Joining an Active Directory domain with Ubuntu 18.04 LTS


Woah there cowboy, there's an updated version of this guide. This one is pretty lame in comparison

Do your Ubuntu servers feel a little orphaned from the Windows side of your network? Joining them to your local or corporate Active Directory domain can be easy as cake.

Networking

The first step to ensure things go smoothly is to get your network settings in order.
With Netplan this is pretty simple, and very readable. Make sure you have the nameservers and search suffix's set up properly.

network:
  version: 2
  renderer: networkd
  ethernets:
    enp3s0:
      addresses:
        - 10.10.10.2/24
      gateway4: 10.10.10.1
      nameservers:
          search: [mydomain, otherdomain]
          addresses: [10.10.10.1, 1.1.1.1]
Sample network configuration - note the values in the nameservers field

Packages

The following packages listed on the official documentation should be all that's required for successfully joining the domain.

sudo apt install krb5-user samba sssd chrony

Setup

For the first prompt, you'll need fill in the Kerberos realm, this will be the fully qualified name for your domain

Optionally, you can fill this in later in : /etc/krb5.conf

[libdefaults]
	default_realm = EXAMPLE.COM

# The following krb5.conf variables are only for MIT Kerberos.
	kdc_timesync = 1
	ccache_type = 4
	forwardable = true
	proxiable = true

# The following libdefaults parameters are only for Heimdal Kerberos.
	fcc-mit-ticketflags = true

[realms]
	EXAMPLE.COM = {
		kdc = example-dc01.EXAMPLE.COM
		admin_server = example-dc01.EXAMPLE.COM
		default_domain = EXAMPLE.COM
	}
/etc/krb5.conf - Use CAPS when defining your domain

We want the system time to match that of the Active Directory controller, or Kerberos authentication may fail, we can sync it by using the domain controller to provide the NTP service:

/etc/chrony/chrony.conf

After this, we need to configure Samba - this will be used for netbios/nmdb services  (related to Active Directory authentication)
Edit the file: /etc/samba/smb.conf and add the following to the [global] configuration:

/etc/samba/smb.conf - Remember to use CAPS when you fill out workgroup & realm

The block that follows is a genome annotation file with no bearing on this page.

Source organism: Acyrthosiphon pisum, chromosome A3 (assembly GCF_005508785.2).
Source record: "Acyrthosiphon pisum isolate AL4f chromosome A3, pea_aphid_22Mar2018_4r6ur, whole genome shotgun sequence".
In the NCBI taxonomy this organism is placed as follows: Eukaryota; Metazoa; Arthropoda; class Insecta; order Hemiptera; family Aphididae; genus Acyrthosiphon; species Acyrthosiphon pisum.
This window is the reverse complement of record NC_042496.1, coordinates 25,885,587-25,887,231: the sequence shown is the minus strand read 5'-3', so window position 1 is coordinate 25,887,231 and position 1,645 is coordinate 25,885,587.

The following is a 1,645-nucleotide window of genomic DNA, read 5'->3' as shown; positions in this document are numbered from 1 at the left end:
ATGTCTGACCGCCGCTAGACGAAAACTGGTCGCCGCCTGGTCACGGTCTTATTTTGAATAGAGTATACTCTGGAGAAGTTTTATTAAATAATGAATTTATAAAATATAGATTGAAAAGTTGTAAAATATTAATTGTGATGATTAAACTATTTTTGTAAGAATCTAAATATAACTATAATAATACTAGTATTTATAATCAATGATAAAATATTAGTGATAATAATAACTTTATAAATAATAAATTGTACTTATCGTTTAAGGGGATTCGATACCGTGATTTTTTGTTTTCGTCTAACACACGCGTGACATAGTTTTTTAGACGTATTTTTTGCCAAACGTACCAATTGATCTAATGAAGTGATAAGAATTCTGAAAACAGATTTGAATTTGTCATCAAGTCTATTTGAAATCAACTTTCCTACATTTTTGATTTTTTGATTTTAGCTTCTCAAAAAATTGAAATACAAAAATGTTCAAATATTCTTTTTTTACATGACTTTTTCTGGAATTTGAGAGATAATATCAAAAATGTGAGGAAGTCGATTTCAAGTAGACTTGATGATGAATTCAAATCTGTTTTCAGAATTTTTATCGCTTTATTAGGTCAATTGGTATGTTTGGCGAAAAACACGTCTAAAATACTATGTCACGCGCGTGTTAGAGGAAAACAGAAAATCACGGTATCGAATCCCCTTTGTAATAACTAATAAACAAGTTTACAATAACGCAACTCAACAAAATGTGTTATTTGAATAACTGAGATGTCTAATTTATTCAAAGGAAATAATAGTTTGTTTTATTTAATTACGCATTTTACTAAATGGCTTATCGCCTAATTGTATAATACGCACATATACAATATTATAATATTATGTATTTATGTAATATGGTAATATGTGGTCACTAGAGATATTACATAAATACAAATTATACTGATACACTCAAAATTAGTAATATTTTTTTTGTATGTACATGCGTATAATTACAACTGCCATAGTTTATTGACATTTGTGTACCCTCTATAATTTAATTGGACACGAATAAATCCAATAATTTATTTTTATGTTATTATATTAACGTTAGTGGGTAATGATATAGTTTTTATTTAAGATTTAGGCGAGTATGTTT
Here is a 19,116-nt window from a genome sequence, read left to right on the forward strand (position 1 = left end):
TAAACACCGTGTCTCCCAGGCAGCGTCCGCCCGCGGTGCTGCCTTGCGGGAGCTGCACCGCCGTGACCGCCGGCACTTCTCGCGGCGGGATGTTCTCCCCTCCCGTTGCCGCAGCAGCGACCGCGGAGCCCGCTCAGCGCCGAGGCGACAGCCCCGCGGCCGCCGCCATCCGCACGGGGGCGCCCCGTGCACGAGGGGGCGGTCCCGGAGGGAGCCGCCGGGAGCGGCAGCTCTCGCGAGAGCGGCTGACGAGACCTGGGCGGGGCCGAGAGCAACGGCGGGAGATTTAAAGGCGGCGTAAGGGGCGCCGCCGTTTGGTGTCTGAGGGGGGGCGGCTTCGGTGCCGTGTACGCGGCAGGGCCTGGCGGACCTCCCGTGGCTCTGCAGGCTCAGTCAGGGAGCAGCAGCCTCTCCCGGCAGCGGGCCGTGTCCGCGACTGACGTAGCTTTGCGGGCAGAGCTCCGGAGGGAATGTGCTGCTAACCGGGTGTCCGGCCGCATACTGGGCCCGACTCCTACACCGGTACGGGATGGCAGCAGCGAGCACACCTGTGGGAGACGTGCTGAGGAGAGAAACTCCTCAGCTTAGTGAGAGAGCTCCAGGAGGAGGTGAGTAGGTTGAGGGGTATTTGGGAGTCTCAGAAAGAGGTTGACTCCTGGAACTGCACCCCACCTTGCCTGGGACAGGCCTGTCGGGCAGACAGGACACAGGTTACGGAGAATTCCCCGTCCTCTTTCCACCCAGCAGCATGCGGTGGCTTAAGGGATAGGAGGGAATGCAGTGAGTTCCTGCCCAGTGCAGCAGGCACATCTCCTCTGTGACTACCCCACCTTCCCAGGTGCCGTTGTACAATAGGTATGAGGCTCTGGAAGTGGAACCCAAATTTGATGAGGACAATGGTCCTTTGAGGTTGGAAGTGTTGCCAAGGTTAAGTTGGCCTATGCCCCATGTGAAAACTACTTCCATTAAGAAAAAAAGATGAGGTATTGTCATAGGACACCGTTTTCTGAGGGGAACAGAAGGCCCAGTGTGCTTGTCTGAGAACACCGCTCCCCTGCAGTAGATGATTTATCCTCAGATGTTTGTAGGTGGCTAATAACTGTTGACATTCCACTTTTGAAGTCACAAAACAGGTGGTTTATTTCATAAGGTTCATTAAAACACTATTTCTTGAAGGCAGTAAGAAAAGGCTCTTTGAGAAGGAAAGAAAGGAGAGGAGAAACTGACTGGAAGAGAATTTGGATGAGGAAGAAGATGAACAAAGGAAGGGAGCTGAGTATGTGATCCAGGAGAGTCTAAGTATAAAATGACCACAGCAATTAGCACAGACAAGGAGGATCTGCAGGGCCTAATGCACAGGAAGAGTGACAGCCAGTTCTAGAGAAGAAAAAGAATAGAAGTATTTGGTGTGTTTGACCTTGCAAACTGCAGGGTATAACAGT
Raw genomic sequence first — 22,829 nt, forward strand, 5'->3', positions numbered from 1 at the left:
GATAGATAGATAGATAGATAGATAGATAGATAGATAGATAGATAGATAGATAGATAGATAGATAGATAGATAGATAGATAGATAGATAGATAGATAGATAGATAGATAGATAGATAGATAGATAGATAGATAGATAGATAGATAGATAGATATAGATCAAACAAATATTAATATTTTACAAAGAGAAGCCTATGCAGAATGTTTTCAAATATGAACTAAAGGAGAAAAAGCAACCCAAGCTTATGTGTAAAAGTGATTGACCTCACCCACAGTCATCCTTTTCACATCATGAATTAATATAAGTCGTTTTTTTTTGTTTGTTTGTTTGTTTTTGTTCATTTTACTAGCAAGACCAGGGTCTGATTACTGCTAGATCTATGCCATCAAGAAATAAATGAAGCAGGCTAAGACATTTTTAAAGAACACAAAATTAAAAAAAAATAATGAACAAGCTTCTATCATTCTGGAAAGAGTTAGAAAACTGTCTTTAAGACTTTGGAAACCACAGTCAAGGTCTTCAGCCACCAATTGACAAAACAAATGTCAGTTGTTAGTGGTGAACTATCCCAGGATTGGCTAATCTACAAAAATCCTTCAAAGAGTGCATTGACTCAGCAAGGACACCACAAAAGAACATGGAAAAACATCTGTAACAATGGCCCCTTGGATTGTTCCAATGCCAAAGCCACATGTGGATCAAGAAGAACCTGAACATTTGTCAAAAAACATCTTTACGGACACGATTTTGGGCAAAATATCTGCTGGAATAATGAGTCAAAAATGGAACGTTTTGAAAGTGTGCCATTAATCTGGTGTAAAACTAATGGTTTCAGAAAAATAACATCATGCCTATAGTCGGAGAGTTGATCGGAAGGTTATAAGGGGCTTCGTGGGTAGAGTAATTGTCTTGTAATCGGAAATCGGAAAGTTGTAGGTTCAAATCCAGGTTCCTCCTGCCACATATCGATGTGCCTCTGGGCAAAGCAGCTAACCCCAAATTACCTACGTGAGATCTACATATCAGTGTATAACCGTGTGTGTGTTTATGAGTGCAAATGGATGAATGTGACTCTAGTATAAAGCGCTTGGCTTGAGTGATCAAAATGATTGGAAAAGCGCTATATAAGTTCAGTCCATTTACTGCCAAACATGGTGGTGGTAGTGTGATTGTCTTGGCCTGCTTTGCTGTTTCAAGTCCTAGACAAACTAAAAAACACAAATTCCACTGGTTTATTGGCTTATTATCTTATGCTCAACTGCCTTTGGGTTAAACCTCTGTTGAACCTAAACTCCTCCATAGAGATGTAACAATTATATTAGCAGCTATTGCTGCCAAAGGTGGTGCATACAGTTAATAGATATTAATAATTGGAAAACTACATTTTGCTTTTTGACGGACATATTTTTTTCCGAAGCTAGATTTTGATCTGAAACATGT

Next, we'll configure SSSD - this is a system daemon to manage access to local and remote identity and authentication resources, we'll need it for Active Directory.
There's no preconfigured  example file in this package, so we'll need to create the config. Below is a minimal working config file:

[sssd]
services = nss, pam
config_file_version = 2
domains = EXAMPLE.NET

[domain/EXAMPLE.NET]
id_provider = ad
access_provider = ad

# Use this if users are being logged in at /.
# This example specifies /home/DOMAIN-FQDN/user as $HOME.  Use with pam_mkhomedir.so
override_homedir = /home/%d/%u

# Uncomment if the client machine hostname doesn't match the computer object on the DC.
# ad_hostname = mymachine.example.net

# Uncomment if DNS SRV resolution is not working
# ad_server = dc.example.net

# Uncomment if the AD domain is named differently than the Samba domain
# ad_domain = EXAMPLE.NET

# Enumeration is discouraged for performance reasons.
# enumerate = true

After saving, set root ownership and permissions

sudo chown root:root /etc/sssd/sssd.conf
sudo chmod 600 /etc/sssd/sssd.conf
If these permissions are not set, SSSD won't start

Modify add an alias for your machine to the localhost entry in /etc/hosts that specifies the FQDN of your domain controler - this will be useful with dynamic DNS updates.

Joining Active Directory

Time for the moment of truth, first restart chrony, samba, and start sssd

sudo systemctl restart chrony.service
sudo systemctl restart smbd.service nmbd.service 
sudo systemctl start sssd.service

Test the configuration by obtaining a Kerberos ticket:

sudo kinit Administrator
Administrator can be any account with privileges to join machines to the domain

Verify the ticket with:

sudo klist

If there is a ticket with an expiration date listed, then it's time to join the domain

sudo net ads join -k

Extras

Verification

If you're unsure about whether you're now on-domain, you can always check the default Computers OU in Active Directory, another good way is to try the following:

getent passwd 'domain account'

If this command returns nothing, you have something of a problem.
If it returns a user account, then you're set! SSH logins should now work also

Setting Active Directory accounts on Ubuntu 18.04 LTS

Rory Maher

Rory Maher